Nearly one in four stars similar to the sun may host planets as small as Earth, according to a new study funded by NASA and the University of California.
The study is the most extensive and sensitive planetary census of its kind. Astronomers used the W.M. Keck Observatory in Hawaii for five years to search 166 sun-like stars near our solar system for planets of various sizes, ranging from three to 1,000 times the mass of Earth. All of the planets in the study orbit close to their stars. The results show more small planets than large ones, indicating small planets are more prevalent in our Milky Way galaxy.
"We studied planets of many masses -- like counting boulders, rocks and pebbles in a canyon -- and found more rocks than boulders, and more pebbles than rocks. Our ground-based technology can't see the grains of sand, the Earth-size planets, but we can estimate their numbers," said Andrew Howard of the University of California, Berkeley, lead author of the new study. "Earth-size planets in our galaxy are like grains of sand sprinkled on a beach -- they are everywhere."
The study appears in the Oct. 29 issue of the journal Science.
The research provides a tantalizing clue that potentially habitable planets could also be common. These hypothesized Earth-size worlds would orbit farther away from their stars, where conditions could be favorable for life. NASA's Kepler spacecraft is also surveying sun-like stars for planets and is expected to find the first true Earth-like planets in the next few years.
Howard and his planet-hunting team, which includes principal investigator Geoff Marcy, also of the University of California, Berkeley, looked for planets within 80-light-years of Earth, using the radial velocity, or "wobble," technique.
They measured the numbers of planets falling into five groups, ranging from 1,000 times the mass of Earth, or about three times the mass of Jupiter, down to three times the mass of Earth. The search was confined to planets orbiting close to their stars -- within 0.25 astronomical units, or a quarter of the distance between our sun and Earth.
A distinct trend jumped out of the data: smaller planets outnumber larger ones. Only 1.6 percent of stars were found to host giant planets orbiting close in. That includes the three highest-mass planet groups in the study, or planets comparable to Saturn and Jupiter. About 6.5 percent of stars were found to have intermediate-mass planets, with 10 to 30 times the mass of Earth -- planets the size of Neptune and Uranus. And 11.8 percent had the so-called "super-Earths," weighing in at only three to 10 times the mass of Earth.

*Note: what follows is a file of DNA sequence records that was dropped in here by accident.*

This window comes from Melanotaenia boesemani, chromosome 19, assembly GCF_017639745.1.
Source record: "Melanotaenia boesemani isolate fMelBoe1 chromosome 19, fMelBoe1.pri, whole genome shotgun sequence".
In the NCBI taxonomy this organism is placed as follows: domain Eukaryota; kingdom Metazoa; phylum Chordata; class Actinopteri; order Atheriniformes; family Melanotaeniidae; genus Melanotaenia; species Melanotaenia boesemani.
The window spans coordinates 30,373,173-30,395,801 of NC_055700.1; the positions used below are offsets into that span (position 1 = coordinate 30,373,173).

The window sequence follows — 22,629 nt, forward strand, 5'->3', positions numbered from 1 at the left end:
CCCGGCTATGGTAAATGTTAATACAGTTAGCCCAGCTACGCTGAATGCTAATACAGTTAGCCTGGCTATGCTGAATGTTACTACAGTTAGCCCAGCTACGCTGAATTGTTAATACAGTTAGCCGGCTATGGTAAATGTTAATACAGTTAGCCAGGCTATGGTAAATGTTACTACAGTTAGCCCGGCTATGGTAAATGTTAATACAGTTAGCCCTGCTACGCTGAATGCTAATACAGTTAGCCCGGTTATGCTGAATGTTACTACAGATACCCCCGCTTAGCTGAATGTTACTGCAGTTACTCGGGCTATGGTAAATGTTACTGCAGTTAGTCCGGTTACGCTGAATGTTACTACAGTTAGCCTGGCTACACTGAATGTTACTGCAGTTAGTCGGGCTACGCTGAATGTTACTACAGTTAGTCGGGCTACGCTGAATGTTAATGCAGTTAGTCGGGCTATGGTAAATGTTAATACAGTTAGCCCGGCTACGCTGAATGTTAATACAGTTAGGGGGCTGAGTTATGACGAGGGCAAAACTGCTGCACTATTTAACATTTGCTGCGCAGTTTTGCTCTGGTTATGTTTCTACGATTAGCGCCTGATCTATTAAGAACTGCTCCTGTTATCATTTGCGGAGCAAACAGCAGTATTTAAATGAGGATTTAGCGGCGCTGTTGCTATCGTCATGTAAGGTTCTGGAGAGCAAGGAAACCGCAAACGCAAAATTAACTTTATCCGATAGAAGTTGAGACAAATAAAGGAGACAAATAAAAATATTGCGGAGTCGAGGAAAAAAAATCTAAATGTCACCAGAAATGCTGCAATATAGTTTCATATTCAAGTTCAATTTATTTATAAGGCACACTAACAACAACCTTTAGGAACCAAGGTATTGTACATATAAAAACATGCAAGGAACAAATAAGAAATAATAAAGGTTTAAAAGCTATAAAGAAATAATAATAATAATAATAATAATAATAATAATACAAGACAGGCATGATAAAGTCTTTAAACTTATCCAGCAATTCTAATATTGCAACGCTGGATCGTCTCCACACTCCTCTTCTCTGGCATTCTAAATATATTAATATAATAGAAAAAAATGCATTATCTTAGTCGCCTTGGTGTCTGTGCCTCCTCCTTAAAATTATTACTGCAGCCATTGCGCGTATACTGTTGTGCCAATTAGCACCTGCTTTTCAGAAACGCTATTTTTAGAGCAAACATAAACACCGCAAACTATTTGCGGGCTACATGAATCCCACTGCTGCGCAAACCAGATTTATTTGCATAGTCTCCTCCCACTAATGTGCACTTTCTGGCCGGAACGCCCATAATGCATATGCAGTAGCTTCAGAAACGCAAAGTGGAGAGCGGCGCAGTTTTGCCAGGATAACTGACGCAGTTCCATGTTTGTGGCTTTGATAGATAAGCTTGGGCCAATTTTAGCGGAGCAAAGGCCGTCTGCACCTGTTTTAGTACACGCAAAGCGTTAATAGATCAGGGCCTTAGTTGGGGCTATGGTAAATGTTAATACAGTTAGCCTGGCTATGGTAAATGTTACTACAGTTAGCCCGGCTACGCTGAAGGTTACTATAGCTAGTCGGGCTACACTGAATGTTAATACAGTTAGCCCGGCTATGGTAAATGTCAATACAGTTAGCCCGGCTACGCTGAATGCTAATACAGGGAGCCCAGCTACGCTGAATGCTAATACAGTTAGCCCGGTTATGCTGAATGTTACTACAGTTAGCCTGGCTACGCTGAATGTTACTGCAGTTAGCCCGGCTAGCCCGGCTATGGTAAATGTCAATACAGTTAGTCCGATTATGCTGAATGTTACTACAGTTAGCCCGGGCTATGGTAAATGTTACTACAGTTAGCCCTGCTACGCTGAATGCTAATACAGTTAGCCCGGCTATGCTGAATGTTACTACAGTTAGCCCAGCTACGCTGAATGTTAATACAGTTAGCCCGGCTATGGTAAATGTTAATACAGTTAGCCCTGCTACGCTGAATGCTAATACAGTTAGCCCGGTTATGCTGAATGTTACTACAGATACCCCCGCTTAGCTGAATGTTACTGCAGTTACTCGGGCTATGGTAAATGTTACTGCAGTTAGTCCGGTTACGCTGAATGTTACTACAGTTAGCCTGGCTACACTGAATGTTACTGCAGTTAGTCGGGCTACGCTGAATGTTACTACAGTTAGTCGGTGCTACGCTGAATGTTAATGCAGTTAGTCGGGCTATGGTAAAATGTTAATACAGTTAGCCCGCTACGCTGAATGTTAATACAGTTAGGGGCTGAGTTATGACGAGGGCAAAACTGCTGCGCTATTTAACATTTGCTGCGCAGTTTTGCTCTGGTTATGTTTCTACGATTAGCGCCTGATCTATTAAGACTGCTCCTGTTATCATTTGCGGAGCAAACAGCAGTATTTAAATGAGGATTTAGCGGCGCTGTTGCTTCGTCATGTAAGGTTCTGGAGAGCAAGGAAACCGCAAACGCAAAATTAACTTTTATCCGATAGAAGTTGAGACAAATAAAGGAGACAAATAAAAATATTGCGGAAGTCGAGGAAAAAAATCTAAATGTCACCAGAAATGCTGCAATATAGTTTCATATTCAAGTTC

"During planet formation, small bodies similar to asteroids and comets stick together, eventually growing to Earth-size and beyond. Not all of the planets grow large enough to become giant planets like Saturn and Jupiter," Howard said. "It's natural for lots of these building blocks, the small planets, to be left over in this process."
The astronomers extrapolated from these survey data to estimate that 23 percent of sun-like stars in our galaxy host even smaller planets, the Earth-sized ones, orbiting in the hot zone close to a star. "This is the statistical fruit of years of planet-hunting work," said Marcy. "The data tell us that our galaxy, with its roughly 200 billion stars, has at least 46 billion Earth-size planets, and that's not counting Earth-size planets that orbit farther away from their stars in the habitable zone."
The findings challenge a key prediction of some theories of planet formation. Models predict a planet "desert" in the hot-zone region close to stars, or a drop in the numbers of planets with masses less than 30 times that of Earth. This desert was thought to arise because most planets form in the cool, outer region of solar systems, and only the giant planets were thought to migrate in significant numbers into the hot inner region. The new study finds a surplus of close-in, small planets where theories had predicted a scarcity.
"We are at the cusp of understanding the frequency of Earth-sized planets among celestial bodies in the solar neighborhood," said Mario R. Perez, Keck program scientist at NASA Headquarters in Washington. "This work is part of a key NASA science program and will stimulate new theories to explain the significance and impact of these findings."
NASA's Exoplanet Science Institute at the California Institute of Technology, Pasadena, Calif., manages time allocation on the Keck telescope for NASA. NASA's Jet Propulsion Laboratory, also in Pasadena, manages NASA's Exoplanet Exploration program office. More information about exoplanets and NASA's planet-finding program is at http://planetquest.jpl.nasa.gov .
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